What’s the Status of the Equality Act Today?
The Equality Act, originally introduced to Congress in 2015, has been evolving in the years since, and different iterations have been introduced to subsequent Congresses for consideration. The most recent version, House Resolution 15 (H.R. 15), was introduced in June 2023. Most bills undergo debate in committee before being brought up for vote. As of this writing, H.R. 15 remains in committee. According to the nonpartisan Public Religion Research Institute (PRRI), more than 70% of Americans support the passage of a bill like the Equality Act. The Equality Act has also been endorsed by more than 550 major businesses through the Business Coalition for the Equality Act.

What Do I Do If I Feel I’ve Been Discriminated Against by a Financial Institution?
In 2021, the Federal Reserve’s Consumer Financial Protection Bureau (CFPB) issued temporary guidance to the financial services industry that it will not tolerate discrimination on the basis of sexual orientation or gender identity. Whether applying for a credit card or loan (e.g., home, auto, student) or trying to open a checking or savings account, LGBTQ+ people who feel a financial institution has discriminated against them can submit a complaint to the CFPB or their state’s consumer protection office.

For more information, see What You Need to Know About the Equality Act.


  1. Why Are There Gaps in LGBTQ+ Homeownership?, Urban Institute, November 2023. ↩︎
  2. “Nearly 1 in 3 LGBTQIA+ Respondents Say They’ve Experienced Discrimination, Bias in Financial Services, National Endowment for Financial Services, June 24, 2022. ↩︎
  3. Ibid ↩︎
  4. The State of LGBTQ Finance: A Survey of 2,000 Americans, Motley Fool Foundation and Debt Free Guys, September 28, 2024. ↩︎
  5. “CFPB Clarifies That Discrimination by Lenders on the Basis of Sexual Orientation or Gender Identity Is Illegal,” Consumer Finance Protection Bureau, March 9, 2021. ↩︎
  6. Ibid ↩︎
  7. “The Equality Act,” the Human Rights Commission. ↩︎
  8. Talent on the Move—Where Do We Go From Here?, Out and Equal, March 2024. ↩︎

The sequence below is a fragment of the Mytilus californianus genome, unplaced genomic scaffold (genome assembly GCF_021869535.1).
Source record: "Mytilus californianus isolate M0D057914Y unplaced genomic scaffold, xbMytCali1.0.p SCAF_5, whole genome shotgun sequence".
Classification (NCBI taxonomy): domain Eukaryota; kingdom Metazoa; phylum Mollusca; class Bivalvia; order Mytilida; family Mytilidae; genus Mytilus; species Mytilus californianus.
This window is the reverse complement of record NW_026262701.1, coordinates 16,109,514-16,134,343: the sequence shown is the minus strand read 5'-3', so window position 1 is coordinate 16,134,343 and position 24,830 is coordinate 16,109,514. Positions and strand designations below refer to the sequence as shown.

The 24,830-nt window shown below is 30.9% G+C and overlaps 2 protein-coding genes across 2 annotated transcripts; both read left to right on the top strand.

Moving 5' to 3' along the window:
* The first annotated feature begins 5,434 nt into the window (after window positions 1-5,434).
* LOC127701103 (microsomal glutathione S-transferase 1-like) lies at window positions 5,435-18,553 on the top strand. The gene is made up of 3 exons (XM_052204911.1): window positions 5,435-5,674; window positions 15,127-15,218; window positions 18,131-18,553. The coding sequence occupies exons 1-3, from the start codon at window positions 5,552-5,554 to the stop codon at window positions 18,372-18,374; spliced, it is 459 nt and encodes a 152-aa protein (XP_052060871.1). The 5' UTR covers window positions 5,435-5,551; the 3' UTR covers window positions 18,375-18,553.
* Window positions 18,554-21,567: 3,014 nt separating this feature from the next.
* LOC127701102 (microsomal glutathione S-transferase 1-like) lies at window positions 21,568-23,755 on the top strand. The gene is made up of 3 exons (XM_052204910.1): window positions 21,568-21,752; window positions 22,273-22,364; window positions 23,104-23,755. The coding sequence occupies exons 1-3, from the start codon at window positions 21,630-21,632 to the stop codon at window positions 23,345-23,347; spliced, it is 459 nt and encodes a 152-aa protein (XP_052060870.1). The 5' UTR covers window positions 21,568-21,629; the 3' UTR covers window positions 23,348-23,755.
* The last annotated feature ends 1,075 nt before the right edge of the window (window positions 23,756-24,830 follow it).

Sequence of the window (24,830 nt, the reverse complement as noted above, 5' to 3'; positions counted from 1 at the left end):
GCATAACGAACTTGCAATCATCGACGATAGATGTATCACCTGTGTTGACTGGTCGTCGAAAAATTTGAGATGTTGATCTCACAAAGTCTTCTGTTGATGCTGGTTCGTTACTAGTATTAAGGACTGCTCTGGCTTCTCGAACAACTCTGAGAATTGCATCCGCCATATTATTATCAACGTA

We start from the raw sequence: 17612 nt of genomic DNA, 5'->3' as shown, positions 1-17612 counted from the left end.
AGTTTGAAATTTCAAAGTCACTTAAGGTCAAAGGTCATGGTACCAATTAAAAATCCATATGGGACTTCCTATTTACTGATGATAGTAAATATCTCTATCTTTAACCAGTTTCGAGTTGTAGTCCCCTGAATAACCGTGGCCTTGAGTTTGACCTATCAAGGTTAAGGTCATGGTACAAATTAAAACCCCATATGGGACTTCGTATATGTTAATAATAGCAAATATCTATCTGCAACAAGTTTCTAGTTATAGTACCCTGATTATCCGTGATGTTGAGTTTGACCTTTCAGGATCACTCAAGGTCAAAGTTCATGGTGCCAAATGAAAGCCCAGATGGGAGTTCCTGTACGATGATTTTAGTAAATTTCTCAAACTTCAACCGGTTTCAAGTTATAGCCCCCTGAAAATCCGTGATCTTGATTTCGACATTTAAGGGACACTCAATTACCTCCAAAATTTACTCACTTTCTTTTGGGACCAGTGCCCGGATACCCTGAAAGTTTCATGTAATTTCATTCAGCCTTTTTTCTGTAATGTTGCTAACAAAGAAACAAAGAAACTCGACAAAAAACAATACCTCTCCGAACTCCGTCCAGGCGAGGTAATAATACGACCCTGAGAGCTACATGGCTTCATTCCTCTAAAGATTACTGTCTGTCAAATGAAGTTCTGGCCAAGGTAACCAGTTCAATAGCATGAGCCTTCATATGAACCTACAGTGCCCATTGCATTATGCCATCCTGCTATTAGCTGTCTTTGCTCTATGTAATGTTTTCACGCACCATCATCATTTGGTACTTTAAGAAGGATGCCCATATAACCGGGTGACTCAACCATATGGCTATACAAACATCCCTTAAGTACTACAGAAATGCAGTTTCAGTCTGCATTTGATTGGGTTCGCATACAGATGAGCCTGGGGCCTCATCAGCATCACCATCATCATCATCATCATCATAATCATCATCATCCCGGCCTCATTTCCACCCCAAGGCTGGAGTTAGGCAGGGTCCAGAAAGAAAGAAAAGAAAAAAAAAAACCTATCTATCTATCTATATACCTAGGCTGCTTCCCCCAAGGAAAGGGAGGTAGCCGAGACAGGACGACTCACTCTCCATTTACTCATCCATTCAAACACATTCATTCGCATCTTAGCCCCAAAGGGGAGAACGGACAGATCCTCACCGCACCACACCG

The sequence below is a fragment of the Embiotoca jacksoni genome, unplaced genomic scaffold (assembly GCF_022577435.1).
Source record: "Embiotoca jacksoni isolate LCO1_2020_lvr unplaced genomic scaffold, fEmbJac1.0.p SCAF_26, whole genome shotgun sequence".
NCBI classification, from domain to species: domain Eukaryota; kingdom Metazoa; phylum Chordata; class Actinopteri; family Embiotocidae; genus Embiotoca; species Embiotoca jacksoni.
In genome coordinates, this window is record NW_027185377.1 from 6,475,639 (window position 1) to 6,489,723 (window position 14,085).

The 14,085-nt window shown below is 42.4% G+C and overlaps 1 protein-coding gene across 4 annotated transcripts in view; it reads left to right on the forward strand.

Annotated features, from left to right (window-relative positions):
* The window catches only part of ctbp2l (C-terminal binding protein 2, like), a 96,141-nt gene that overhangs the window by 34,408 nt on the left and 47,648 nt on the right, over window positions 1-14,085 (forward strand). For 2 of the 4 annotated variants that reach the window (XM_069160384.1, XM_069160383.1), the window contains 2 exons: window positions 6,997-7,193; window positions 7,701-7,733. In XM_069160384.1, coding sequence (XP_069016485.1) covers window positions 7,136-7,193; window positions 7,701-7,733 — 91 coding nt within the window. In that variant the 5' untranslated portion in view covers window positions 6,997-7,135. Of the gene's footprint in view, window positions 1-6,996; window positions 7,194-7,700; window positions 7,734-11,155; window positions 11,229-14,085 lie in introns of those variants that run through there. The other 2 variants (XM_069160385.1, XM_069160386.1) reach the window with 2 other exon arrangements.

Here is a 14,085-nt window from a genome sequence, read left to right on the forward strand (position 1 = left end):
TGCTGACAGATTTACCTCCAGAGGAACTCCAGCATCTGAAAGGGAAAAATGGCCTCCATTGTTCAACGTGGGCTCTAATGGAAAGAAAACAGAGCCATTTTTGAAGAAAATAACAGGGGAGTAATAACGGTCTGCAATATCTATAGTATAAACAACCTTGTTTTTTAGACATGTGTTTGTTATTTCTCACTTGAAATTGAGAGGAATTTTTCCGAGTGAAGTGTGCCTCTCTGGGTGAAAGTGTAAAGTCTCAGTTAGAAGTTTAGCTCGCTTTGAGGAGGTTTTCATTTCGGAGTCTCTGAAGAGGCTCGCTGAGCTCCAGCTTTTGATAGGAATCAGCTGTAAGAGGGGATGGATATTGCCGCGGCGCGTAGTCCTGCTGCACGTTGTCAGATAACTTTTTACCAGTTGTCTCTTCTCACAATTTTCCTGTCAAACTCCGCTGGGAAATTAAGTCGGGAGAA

9. “These 3 unique challenges have an ‘overarching effect’ on LGBTQ+ people’s finances,” CNBC, June 30, 2023 ↩︎
  10. “Nearly 1 in 3 LGBTQIA+ Respondents Say They’ve Experienced Discrimination, Bias in Financial Services,” National Endowment for Financial Education, June 24, 2022. ↩︎
  11. Discrimination and Barriers to Well-Being: The State of the LGBTQ+ Community in 2022, Center for American Progress, January 12, 2023. ↩︎
  12. “An overview of the unique financial challenges LGBTQ+ people continue to face,” Investopedia, August 21, 2023. ↩︎
  13. Understanding the Financial Lives of LGBTQI+ People in the United States, Center for LGBTQ Economic Advancement and Research and Movement Advancement Project, March 2023. ↩︎
  14. LGBT Poverty in the United States: A Study of Differences Between Sexual Orientation and Gender Identity Groups, UCLA School of Law Williams Institute, October 2019. ↩︎
  15. “States confront medical debt that’s bankrupting millions,” Associated Press, April 12, 2023. ↩︎
  16. “Access to Employer-Sponsored Health Coverage for Same-Sex Spouses: 2020 Update,” KFF, November 30, 2020. ↩︎
  17. “LGBTQ+ Credit Barriers: Why They Exist and How to Avoid Them,” Investopedia, June 25, 2023. ↩︎
  18. Three Trends in LGBTQ+ Homeownership Gaps Underscore Research and Policy Needs, Urban Institute, February 28, 2024. ↩︎
  19. The Wage Gap Among LGBTQ+ Workers in the United States, Human Rights Campaign, July 2021. ↩︎